This is very sad. When judges repeatedly deny parents hearings on custody, automatically give sole custody to one parent over the other without a hearing, etc. it clearly violates due process.
These litigants should also file for a writ of mandamus (supervisory order) and the NJ Supreme Court should tell the family trial courts they MUST hold hearings and listen to all the evidence regarding what is in the best interests of the children.
I don’t know about providing every litigant a free lawyer. Maybe that can be done on a sliding scale, but who would fund that cost? Perhaps some of you creative parents out there can think of a way (bake sales and Etsy sales?)
Read on below:
Judges Freed From Dads’ Challenge to NJ Custody Laws
P.J. D’Annunzio, New Jersey Law JournalJune 27, 2017 | 1 Comments
A federal appeals court has upheld the dismissal of several New Jersey family judges from a lawsuit brought by fathers challenging the constitutionality of the state’s child custody laws.
On June 27, the U.S. Court of Appeals for the Third Circuit affirmed the dismissal of 14 Superior Court judges, holding that the judges were not proper defendants in the case.
According to Third Circuit Judge Julio Fuentes’ opinion, the fathers claim that the family courts deprived them of custody of their children and interfered with their rights to the care, custody and control of their children, without a full hearing, in violation of the 14th Amendment.
They specifically allege that court policy denies parents a plenary hearing when one parent loses custody. The fathers further claim that, although mothers and fathers are theoretically treated equally in custody disputes, in practice courts favor mothers. Additionally, they maintain that New Jersey discriminates against indigent parents by not providing them with counsel in a divorce proceeding or other family disputes that results in a loss of custody.
The Family Part judges who were named as defendants in the suit were Lawrence DeBello, Timothy Chell, Kathleen DeLaney, James DeMarzo, Madelin Einbinder, Marlene Lynch Ford, Christopher Garenger, Lawrence Jones, Severiano Lisboa, Anthony Massi, John Tomasello, Sherri Schweitzer, Nancy Sivilli and Maureen Sogliuzzo.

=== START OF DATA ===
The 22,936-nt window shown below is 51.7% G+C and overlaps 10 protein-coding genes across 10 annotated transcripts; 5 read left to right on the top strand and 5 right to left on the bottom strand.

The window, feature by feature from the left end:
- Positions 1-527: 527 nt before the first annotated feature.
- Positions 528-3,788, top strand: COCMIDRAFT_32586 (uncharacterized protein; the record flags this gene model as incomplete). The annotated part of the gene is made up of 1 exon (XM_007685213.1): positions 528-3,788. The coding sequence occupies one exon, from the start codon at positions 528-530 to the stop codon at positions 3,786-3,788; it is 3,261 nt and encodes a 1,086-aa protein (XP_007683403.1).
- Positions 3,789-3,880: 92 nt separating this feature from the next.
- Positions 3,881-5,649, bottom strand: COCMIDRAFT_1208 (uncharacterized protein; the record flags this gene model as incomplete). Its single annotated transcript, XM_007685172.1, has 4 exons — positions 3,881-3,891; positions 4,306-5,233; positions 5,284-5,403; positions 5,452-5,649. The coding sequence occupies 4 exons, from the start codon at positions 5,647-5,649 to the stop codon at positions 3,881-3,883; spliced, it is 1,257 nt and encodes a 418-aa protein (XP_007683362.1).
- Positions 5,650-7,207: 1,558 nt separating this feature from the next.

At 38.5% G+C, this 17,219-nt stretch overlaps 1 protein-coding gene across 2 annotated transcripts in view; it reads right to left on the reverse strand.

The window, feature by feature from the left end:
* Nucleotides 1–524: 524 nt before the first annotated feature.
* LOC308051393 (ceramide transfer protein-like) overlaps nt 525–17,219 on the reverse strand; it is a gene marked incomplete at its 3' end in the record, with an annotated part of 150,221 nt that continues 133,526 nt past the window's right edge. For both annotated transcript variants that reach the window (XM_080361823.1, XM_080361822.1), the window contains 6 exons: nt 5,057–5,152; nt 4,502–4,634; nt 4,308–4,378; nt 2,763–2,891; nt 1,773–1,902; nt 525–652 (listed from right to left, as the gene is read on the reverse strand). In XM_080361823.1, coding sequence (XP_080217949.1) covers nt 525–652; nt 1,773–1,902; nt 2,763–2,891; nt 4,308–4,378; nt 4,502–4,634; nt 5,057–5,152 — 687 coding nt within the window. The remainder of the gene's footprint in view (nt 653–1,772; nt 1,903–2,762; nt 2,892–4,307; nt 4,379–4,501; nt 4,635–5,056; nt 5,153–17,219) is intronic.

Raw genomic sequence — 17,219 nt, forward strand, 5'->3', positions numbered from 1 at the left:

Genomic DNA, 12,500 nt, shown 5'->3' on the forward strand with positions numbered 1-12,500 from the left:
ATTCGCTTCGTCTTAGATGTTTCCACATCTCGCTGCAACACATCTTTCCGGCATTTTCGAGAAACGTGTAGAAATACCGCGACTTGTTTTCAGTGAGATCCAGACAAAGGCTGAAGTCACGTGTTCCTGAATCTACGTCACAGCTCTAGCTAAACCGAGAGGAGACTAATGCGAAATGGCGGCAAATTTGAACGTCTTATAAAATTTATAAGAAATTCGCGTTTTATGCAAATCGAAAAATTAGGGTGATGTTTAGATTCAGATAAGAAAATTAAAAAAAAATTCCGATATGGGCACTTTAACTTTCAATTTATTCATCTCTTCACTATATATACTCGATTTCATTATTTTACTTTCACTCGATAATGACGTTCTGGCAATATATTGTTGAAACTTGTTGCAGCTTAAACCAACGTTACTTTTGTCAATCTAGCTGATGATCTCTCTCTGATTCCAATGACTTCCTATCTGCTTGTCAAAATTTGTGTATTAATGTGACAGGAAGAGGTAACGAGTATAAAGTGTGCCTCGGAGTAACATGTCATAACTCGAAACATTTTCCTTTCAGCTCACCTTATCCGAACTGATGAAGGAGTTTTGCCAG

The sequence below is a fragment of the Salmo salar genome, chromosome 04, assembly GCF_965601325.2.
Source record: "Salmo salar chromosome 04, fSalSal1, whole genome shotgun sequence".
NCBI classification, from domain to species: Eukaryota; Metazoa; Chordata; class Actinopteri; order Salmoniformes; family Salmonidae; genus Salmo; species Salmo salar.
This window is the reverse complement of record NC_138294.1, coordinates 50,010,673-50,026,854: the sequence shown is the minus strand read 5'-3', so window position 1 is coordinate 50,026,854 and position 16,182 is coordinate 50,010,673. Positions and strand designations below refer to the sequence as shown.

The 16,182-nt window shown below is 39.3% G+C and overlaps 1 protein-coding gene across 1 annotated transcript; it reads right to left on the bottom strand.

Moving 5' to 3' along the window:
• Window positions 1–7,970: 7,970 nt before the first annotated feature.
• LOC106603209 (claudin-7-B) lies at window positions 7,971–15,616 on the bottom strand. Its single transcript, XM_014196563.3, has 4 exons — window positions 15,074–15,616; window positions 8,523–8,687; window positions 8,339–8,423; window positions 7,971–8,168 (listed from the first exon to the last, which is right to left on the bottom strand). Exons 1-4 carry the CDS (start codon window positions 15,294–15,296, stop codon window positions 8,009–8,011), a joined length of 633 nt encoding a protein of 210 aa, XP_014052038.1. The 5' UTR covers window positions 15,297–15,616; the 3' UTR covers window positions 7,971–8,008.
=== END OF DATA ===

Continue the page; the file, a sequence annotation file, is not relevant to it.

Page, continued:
Fuentes said that, before the validity of the plaintiffs’ claims could be addressed, the question of whether the family court judges should even be party to the suit had to be answered. The case was filed under the Declaratory Judgment Act, with the fathers seeking declaratory and injunctive relief relating to the rulings the judges made in their respective custody cases.
The answer hinged on whether the judges in question are neutral arbiters of the New Jersey custody statute, or if they have enough flexibility under the statute and policies that they become enforcers, Fuentes said.
“In this case, because we conclude that the judicial defendants have acted in an adjudicatory capacity and not in an enforcement capacity, they are not proper defendants,” Fuentes said.
“To be sure, the best-interests-of-the-child standard statute gives state court judges broad discretion to determine a custody situation. State court judges also have broad discretion to decide motions on the papers under New Jersey Supreme Court and Appellate Division precedent,” he added.
However, he said, “the state court judges themselves do not have any right to initiate these actions. Instead, a parent must initiate a custody dispute. Nor were the state court judges here given any administrative function.”
Jersey City-based lawyer Paul A. Clark, who represented the fathers, said the the U.S. Supreme Court “has repeatedly allowed state court judges to be defendants when state courts violate federally guaranteed constitutional rights,” and the Third Circuit “has also now adopted an extremely narrow interpretation of the Declaratory Judgment Act which largely eviscerates it.”
“That said, the Court has simply sidestepped and avoided the serious problem here which is that New Jersey, through its court system routinely strips parents of the fundamental right to the custody of their children, and does so in summary, often ex parte proceedings,” Clark said in an email. “Because the Third Circuit decision only said that the judges named as defendants were not the proper defendants we will continue to pursue suits against New Jersey naming other defendants.”
Benjamin Zieman, of the state Attorney General’s Office, who represented the judges, did not respond to a request for comment.